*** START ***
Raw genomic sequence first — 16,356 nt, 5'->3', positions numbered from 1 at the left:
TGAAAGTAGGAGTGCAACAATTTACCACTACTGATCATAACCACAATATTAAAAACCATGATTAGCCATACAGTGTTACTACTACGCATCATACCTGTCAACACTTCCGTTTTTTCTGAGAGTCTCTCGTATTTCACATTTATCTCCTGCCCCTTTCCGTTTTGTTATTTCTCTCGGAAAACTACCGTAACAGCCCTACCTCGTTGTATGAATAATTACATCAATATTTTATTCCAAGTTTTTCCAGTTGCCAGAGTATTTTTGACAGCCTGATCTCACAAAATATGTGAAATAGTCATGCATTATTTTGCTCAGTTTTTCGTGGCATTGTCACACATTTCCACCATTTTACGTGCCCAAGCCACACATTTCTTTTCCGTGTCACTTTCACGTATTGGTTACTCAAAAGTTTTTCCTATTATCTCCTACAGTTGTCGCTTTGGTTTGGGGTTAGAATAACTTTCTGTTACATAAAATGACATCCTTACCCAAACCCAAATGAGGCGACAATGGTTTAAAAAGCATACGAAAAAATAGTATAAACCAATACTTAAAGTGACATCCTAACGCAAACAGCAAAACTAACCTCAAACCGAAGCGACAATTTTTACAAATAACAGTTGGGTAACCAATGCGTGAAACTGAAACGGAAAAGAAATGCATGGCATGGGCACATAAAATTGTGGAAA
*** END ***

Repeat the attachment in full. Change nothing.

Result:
Raw genomic sequence first — 16,356 nt, 5'->3', positions numbered from 1 at the left:
TGAAAGTAGGAGTGCAACAATTTACCACTACTGATCATAACCACAATATTAAAAACCATGATTAGCCATACAGTGTTACTACTACGCATCATACCTGTCAACACTTCCGTTTTTTCTGAGAGTCTCTCGTATTTCACATTTATCTCCTGCCCCTTTCCGTTTTGTTATTTCTCTCGGAAAACTACCGTAACAGCCCTACCTCGTTGTATGAATAATTACATCAATATTTTATTCCAAGTTTTTCCAGTTGCCAGAGTATTTTTGACAGCCTGATCTCACAAAATATGTGAAATAGTCATGCATTATTTTGCTCAGTTTTTCGTGGCATTGTCACACATTTCCACCATTTTACGTGCCCAAGCCACACATTTCTTTTCCGTGTCACTTTCACGTATTGGTTACTCAAAAGTTTTTCCTATTATCTCCTACAGTTGTCGCTTTGGTTTGGGGTTAGAATAACTTTCTGTTACATAAAATGACATCCTTACCCAAACCCAAATGAGGCGACAATGGTTTAAAAAGCATACGAAAAAATAGTATAAACCAATACTTAAAGTGACATCCTAACGCAAACAGCAAAACTAACCTCAAACCGAAGCGACAATTTTTACAAATAACAGTTGGGTAACCAATGCGTGAAACTGAAACGGAAAAGAAATGCATGGCATGGGCACATAAAATTGTGGAAA